This part – with Glazings will dry faster than this upper row with the Impasto paint, which could take an average of about 7 days.
In a few days’ time, when the first Glazing Layer is dry, we proceed with a second glaze layer, leaving the first step of the column untouched. And so on. Before applying the successive glaze, we have to be sure that what we apply is on a completely dry surface. At the end, we get such beautiful visual representation on how Colors behave in Glazes, in thin transparent layers.
We should test the Cold Colors on the same principle as we tested the Warm Colors. Lay out the Cold Colors from Blue and Violet to Green on your Palette. Add Liquin Original as a medium to make the Paint transparent.
This is how the completed and already dried Chart looks. Again, these paints are not from a recommended list of Oil Paints. All these tests were done with all the paints I had at that time at my disposal. Just few of them are now on my recommended List of Oil Paints. The Cold Colors list is shorter than the Warm Colors list. If I decide to top up my Palette with some new Cold Colors, I will continue this chart. However, I think I have a sufficient Palette now, with all Paints tested on endurance. Now, I do not purchase new paints under an emotional attachment to the aesthetic color look without researching the strengths and weaknesses. I think that less is better as opposed to an excess stock of Colors.
So, what have we here? What else can we understand from these charts? We can compare all Colors of one Hue with one another. For example, we can examine how similar or different the Colors of Red Hue are when compared to each other. We can assess how Warm or Cold they are, relative to each other. Yes, the Red Hue itself is Warm, but relative to each other, they could differ significantly, as Cadmium Red (hue) is much warmer to a degree than Alizarin Crimson. Also, without referring to the label on the tube, we can see that Cadmium Red is an Opaque Color with a greater covering power than the same Alizarin Crimson. The covering power is clearly visible here, in a box filled in with undiluted Paint. Cadmium Red easily covered the white background, unlike Alizarin Crimson, which is too transparent to properly cover the white background by itself. We can compare a very identical Cadmium Red and Winsor Red in their undiluted state, when they are pure, just from the tube. However, when they are applied thinly, we can see a subtle difference. One is more orange than another.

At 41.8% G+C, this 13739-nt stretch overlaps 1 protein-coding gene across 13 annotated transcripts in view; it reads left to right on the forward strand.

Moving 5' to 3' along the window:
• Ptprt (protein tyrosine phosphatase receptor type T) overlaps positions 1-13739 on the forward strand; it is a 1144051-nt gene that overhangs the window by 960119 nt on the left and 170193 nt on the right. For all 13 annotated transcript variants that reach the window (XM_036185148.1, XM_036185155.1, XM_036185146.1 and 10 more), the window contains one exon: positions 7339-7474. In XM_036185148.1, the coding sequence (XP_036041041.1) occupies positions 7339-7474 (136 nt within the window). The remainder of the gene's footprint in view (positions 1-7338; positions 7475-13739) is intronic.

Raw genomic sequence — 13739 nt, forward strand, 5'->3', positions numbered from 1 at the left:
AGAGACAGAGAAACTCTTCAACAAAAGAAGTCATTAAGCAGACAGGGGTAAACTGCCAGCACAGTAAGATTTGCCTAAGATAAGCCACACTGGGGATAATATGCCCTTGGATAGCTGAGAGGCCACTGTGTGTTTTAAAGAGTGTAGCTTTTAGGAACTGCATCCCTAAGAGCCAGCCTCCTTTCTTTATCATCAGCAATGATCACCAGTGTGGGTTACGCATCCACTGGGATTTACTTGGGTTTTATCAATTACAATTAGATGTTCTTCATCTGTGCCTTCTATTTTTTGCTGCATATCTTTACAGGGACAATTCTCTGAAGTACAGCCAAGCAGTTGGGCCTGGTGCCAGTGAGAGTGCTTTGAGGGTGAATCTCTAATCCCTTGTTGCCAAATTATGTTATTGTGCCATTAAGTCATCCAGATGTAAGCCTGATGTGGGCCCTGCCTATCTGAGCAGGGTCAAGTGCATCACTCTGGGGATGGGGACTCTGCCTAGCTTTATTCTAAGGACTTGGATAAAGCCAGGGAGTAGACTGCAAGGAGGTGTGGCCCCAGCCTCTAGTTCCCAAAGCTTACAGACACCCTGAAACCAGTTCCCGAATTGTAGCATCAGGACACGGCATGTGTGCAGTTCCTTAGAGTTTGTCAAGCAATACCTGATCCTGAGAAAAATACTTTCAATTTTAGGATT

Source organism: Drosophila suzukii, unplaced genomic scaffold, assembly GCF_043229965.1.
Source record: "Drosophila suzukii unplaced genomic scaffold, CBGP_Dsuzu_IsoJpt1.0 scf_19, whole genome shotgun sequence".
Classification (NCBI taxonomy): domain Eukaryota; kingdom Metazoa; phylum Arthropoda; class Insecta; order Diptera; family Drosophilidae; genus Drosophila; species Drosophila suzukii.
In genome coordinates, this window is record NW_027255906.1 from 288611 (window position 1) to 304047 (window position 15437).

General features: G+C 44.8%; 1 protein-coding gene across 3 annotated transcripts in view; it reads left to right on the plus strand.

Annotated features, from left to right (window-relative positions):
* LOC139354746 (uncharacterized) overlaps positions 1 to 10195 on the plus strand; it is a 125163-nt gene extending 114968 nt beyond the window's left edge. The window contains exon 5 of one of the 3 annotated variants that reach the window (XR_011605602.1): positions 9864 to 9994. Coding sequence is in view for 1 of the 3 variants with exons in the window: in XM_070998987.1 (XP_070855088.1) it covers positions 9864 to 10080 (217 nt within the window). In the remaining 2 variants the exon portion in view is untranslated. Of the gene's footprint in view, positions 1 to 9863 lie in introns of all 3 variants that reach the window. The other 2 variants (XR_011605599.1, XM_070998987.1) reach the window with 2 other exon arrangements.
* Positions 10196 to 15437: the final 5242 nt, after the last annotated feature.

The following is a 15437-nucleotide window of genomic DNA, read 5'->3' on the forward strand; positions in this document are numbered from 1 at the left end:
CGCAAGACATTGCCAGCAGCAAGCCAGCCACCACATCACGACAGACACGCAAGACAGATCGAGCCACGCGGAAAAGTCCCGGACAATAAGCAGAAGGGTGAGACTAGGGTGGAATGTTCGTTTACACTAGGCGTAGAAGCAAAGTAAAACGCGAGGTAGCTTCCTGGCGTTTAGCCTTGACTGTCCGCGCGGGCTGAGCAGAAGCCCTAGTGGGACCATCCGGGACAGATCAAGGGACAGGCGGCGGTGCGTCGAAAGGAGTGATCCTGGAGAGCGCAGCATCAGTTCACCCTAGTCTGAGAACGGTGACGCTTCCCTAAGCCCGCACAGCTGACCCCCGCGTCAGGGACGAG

Aside from Warm and Cold Colors, the very important place in essential Oil Paints is reserved for Earth Colors and Black Colors. See the following Video Lessons for more info.
What you need for the task:
- Worksheets #3 and #4
- 2 pieces of Prepared Support – Canvas, Canvas Board or Oil Painting Paper A3
- Masking Tape
- All Warm and Cold Oil Paints you want to test
- Hog or/and Synthetic Brushes + Wide Flat Synthetic Brush for smoothing
- Palette Knife
- Liquin Original